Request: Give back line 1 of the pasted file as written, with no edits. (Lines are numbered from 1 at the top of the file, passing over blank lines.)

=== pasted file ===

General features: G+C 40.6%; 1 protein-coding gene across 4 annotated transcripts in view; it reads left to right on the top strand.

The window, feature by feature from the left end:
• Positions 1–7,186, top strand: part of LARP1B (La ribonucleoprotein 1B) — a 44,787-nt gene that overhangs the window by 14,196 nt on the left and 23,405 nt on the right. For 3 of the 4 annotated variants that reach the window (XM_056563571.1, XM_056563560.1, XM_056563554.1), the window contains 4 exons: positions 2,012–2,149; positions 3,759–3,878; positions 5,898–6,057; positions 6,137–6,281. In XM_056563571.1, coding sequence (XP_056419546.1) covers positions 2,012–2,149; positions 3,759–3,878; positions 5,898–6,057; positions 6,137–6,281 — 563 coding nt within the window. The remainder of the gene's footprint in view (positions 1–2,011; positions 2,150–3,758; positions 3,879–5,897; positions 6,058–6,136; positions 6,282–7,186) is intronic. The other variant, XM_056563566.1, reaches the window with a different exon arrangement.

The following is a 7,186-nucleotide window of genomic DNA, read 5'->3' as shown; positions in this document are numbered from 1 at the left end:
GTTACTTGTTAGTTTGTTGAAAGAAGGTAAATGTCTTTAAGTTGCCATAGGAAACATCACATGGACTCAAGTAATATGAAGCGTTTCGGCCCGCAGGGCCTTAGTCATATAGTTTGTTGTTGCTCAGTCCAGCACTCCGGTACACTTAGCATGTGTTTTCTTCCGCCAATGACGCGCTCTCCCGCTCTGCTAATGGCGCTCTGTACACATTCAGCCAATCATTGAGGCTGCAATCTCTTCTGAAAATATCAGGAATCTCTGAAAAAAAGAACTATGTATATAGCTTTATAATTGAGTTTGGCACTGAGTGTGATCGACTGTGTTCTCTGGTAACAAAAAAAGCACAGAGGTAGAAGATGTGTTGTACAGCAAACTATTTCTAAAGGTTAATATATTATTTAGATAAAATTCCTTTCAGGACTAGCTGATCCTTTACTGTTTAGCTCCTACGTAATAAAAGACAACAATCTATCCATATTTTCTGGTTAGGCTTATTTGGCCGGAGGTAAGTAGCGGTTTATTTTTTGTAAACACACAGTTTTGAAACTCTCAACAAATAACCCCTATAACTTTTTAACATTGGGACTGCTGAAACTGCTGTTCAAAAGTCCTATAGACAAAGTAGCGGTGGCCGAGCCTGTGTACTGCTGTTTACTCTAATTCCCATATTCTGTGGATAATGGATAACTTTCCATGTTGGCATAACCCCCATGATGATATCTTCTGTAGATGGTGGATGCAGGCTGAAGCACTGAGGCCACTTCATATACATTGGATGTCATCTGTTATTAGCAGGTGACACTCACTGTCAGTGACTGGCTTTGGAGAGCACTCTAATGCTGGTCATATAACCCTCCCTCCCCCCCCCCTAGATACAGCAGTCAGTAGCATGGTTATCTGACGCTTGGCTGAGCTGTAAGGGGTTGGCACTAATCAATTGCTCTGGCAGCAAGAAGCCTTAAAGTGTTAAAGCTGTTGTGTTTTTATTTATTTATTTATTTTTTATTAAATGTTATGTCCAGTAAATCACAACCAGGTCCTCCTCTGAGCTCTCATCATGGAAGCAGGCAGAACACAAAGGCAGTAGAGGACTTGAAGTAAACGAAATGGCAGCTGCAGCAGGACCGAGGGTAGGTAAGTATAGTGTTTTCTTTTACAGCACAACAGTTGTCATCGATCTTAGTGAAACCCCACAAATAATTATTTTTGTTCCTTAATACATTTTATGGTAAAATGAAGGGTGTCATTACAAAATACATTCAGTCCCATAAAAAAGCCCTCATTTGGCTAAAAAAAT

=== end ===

General features: G+C 40.6%; 1 protein-coding gene across 4 annotated transcripts in view; it reads left to right on the top strand.